Council leader’s close shave with rioting students

Joseph Bulmer

North Devon Council leader’s date with the PM ends in close encounter with university fee protestors

A TRIP to 10 Downing Street ended in a close encounter with rioting students for a local council leader.

Cllr Des Brailey joined Conservative council leaders from across the county at a gathering called by Prime Minister David Cameron on Wednesday week.

The North Devon Council leader was ushered into the PM’s residence through a back entrance to avoid university tuition fee protestors but was unable to escape the chaos as he left the 4pm meeting.

“As I left Downing Street, I found myself walking behind a group of hooded youths,” Cllr Brailey told the Gazette.

“As we got level with a police van, one of the group dropped a 2x1 wooden baton on the floor. The police saw him and jumped out of the van and arrested him.

“It was quite an unnerving experience but I can’t help thinking about the young man who got himself arrested. It was a stupid thing to do and he’s probably ended up getting himself a criminal record,” added Cllr Bailey.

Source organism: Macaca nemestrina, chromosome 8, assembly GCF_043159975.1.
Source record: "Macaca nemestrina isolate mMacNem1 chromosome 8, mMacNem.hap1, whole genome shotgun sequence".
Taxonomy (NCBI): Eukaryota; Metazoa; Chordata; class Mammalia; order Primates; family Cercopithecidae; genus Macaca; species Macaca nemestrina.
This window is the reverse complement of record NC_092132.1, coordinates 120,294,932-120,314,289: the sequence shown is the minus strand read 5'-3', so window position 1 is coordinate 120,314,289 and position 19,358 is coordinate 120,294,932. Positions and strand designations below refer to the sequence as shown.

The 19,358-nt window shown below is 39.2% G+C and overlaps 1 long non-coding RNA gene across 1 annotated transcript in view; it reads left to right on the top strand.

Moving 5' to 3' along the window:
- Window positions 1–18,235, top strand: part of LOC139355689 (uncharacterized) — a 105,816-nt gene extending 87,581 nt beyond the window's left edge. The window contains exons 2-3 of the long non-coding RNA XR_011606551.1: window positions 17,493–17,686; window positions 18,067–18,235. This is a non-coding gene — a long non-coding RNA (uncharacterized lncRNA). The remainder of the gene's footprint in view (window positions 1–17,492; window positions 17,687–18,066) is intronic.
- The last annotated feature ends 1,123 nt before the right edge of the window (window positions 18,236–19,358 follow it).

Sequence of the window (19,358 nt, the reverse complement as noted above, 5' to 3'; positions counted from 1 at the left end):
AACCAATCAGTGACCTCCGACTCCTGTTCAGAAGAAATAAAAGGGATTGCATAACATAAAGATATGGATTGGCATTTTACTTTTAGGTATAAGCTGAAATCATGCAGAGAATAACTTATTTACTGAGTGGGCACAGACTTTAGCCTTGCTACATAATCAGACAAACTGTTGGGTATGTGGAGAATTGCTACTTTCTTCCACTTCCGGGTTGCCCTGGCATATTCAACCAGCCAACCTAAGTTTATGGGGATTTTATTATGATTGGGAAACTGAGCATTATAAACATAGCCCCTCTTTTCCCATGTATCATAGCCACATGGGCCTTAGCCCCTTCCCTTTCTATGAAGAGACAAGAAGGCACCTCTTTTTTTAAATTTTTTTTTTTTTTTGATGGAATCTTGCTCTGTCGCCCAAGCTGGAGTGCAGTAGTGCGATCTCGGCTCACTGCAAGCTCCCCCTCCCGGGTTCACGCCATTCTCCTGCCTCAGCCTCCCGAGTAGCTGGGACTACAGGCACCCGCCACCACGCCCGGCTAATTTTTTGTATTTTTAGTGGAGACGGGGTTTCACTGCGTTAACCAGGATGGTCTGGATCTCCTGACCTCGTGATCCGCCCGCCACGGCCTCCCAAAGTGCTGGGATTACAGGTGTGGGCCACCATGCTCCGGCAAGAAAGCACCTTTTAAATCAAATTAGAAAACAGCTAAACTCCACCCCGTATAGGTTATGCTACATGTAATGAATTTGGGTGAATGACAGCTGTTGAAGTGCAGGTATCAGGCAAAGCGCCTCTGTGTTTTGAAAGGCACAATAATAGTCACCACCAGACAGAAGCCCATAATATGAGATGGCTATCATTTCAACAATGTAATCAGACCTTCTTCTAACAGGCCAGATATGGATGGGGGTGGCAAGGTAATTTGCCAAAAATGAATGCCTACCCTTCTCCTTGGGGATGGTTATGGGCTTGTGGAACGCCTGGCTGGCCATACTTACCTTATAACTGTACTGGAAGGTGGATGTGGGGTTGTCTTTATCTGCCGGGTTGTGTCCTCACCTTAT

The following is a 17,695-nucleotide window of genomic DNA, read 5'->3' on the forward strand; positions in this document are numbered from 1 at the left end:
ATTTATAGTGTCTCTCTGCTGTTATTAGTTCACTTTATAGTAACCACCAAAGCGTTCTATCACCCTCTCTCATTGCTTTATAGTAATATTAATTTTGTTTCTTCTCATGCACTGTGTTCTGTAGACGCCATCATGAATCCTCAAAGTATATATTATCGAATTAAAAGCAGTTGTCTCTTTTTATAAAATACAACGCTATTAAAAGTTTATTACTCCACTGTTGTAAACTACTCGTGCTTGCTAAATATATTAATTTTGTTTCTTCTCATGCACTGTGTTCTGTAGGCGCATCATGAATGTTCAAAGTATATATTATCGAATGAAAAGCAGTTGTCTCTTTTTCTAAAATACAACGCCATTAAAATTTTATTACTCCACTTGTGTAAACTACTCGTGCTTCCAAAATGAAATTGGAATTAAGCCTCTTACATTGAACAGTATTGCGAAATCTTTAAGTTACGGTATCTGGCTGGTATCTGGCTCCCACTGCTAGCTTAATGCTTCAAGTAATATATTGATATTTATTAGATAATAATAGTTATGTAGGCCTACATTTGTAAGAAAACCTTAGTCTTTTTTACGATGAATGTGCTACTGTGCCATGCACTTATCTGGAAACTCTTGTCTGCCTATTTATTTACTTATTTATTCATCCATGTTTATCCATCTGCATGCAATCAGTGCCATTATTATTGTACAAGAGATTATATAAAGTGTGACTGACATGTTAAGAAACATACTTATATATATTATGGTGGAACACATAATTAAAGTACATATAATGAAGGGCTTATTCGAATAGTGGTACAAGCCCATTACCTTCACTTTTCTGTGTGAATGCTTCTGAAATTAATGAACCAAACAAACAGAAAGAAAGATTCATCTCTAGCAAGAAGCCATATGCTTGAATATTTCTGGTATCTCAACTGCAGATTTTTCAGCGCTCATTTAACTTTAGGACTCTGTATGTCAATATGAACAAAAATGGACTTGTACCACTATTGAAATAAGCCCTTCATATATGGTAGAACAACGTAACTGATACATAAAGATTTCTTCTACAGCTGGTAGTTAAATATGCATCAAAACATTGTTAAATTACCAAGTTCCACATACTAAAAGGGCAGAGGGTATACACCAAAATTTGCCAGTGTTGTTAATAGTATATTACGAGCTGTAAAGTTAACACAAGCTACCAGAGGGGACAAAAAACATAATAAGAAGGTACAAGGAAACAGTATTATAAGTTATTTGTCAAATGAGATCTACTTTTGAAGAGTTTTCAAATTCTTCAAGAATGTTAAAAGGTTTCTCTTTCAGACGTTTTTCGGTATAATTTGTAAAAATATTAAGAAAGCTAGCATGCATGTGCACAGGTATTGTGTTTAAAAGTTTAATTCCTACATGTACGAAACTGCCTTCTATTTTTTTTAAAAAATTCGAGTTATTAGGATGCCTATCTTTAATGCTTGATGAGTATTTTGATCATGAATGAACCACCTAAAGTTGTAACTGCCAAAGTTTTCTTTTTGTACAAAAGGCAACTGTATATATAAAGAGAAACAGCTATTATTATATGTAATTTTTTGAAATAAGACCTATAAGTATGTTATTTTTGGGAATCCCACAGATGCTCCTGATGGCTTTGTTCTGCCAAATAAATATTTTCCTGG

The rendezvous at number 10 was organised in the wake of savage local government cuts outlined in the coalition Government’s Spending Review.

“The first thing that struck me was the sheer size of the place,” said Cllr Brailey.

“From the outside, 10 Downing Street looks like an ordinary terraced house, but inside it’s massive. I was led three-or-four stairs up a large staircase and into a reception room with around 200 other Conservative council leaders.”

Torridge’s James Morrish did not attend but Devon was well-represented by leaders from North Devon, Mid Devon, East Devon, Exeter, Teignmouth and South Hams councils.

“All the Devon leaders were stood together and we spoke with Communities Secretary Eric Pickles. The Prime Minister came over and joked that we were supposed to be mingling. He had a good sense of humour and was very pleasant.

“Mr Cameron said he understood that things were going to be difficult for local councils but thanked us for our help and support and reassured us that there would be light at the end of the tunnel.

“It was a useful meeting and as a result of discussions with leaders from West Somerset and Mid Devon district councils, we’ll be getting together again to talk about ways we can work more closely together and save money.”